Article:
USAMMDA Says Farewell to Commander, Col. William E. Geesey
In the grand scheme of things, two years may not seem not a long time to many. Eight changes of season...24 months. However, to those in the military, two years is the typical length of a tour – to be assigned anywhere around the globe – and the tasks accomplished during this time can make a world of difference to both the Service Member and the organization he or she serves.
Such has been the case for Col. William E. Geesey, outgoing commander of the U.S. Army Medical Materiel Development Activity, Fort Detrick, Maryland. Among other achievements over the past two years, Geesey has made significant strides in communicating to the world the value of the Department of Defense's advanced development activity for products designed to protect and preserve the lives of Warfighters – and many are now more familiar with USAMMDA's important role in Army Medicine.
On June 23, however, Geesey will relinquish command of USAMMDA as he heads for San Antonio, Texas, to assume his new post as president of the U.S. Army Medical Department Board, based at Fort Sam Houston. Although he is looking forward to the fresh challenges and a change of climate, he certainly will miss the sense of family that USAMMDA has provided.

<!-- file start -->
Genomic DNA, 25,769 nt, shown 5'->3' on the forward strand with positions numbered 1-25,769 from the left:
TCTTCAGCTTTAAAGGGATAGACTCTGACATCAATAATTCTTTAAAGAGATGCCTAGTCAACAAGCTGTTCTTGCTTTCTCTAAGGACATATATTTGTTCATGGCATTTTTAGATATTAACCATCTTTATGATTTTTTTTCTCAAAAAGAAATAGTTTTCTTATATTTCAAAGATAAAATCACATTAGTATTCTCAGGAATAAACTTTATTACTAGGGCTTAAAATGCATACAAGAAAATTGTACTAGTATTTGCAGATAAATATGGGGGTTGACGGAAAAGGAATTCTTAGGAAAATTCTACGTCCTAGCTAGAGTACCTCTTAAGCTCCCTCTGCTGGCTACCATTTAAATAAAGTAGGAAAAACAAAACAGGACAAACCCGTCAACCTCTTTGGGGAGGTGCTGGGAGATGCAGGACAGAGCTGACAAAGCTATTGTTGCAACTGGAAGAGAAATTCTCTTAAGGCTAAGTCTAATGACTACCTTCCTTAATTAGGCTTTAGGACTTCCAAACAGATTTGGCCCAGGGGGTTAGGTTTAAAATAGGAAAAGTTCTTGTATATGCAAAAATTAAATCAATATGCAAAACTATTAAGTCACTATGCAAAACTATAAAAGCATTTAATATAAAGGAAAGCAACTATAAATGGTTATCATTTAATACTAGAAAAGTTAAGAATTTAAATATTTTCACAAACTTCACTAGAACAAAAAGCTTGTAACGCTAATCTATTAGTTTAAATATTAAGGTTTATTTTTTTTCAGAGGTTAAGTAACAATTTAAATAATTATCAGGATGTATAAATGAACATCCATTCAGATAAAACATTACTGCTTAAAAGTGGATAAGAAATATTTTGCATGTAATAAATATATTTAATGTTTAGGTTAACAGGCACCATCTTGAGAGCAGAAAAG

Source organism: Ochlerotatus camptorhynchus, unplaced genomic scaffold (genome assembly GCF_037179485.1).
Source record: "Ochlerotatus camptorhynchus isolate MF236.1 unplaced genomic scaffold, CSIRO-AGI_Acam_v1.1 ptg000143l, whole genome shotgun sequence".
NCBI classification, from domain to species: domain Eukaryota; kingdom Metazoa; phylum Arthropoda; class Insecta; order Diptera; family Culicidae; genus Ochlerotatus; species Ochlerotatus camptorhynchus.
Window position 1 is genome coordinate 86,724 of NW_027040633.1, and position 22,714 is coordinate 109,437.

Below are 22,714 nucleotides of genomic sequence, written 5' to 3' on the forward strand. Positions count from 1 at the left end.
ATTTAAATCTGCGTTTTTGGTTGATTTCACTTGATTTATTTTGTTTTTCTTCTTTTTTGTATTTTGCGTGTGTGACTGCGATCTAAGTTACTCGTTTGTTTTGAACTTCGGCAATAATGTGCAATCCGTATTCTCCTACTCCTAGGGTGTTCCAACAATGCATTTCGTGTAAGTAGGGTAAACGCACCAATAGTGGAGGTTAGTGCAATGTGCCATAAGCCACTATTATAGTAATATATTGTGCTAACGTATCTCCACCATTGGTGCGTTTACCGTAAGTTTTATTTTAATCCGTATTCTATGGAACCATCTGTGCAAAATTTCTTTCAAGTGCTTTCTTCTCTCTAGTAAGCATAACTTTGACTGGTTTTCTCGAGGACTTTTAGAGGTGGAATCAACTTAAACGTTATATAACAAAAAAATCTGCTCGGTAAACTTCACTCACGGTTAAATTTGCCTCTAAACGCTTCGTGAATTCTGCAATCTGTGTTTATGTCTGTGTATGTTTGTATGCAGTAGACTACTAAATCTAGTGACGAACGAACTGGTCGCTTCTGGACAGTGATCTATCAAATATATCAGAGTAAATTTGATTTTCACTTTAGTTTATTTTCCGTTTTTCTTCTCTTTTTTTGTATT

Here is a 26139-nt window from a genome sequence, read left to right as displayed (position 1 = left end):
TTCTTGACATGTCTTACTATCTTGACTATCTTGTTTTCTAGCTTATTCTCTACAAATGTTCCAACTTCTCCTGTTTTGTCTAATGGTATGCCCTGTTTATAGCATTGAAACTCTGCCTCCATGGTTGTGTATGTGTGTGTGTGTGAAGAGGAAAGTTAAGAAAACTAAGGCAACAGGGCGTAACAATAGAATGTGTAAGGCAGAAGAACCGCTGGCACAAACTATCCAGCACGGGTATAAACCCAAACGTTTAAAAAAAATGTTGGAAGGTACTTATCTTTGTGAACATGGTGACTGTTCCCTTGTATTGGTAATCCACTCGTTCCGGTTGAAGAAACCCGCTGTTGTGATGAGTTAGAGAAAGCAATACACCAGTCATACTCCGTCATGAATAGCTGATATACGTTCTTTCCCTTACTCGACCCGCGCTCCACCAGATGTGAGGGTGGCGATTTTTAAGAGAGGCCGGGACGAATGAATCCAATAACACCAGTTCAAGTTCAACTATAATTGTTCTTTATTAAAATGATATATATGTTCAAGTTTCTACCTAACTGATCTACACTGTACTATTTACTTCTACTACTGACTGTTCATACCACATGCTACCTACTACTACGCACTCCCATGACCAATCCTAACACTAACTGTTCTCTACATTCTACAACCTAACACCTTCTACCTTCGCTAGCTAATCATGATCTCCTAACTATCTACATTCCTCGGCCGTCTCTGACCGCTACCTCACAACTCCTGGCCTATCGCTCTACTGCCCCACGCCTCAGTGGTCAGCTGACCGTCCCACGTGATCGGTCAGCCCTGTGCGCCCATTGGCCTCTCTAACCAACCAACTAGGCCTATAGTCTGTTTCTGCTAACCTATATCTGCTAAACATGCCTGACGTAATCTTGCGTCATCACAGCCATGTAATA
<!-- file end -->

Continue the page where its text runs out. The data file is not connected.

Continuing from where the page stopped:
"When I arrived at USAMMDA in 2015, I immediately knew that this was a special organization," said Geesey. "The men and women who support this command are truly among the best and the brightest that I've ever met in my career, and it has been a pleasure working with everyone here. I'm very proud to have been a part of USAMMDA's accomplishments over the past two years."
It seems that the mission of USAMMDA, to protect and serve our nation's military members, was a perfect fit for Geesey from the start. He has always been inclined to serve, in any capacity, since his early days.
"I was raised with a sense of service," explained Geesey. "Both of my parents worked in non-profit healthcare, and I learned from them the satisfaction of helping others."
While growing up in Martinez, California, Geesey was "encouraged" by his parents to volunteer during the summer months. He recalls working at a local nursing home, tutoring foreign immigrant students in English, and speaking about drug-use prevention to junior high school students. Apparently, a career of service was in the cards for him, but it was the military that called his name from a very young age.
Said Geesey, "Since about the second grade, I always thought that I would join the military. My father served a few years, and so did both of my grandfathers, but none were career Service Members.
"I'm not sure I really ever thought about it as a career," he continued, "but when I became an officer, I started to see this as a solid pathway to the future, and I feel very fortunate that it has worked out well for me."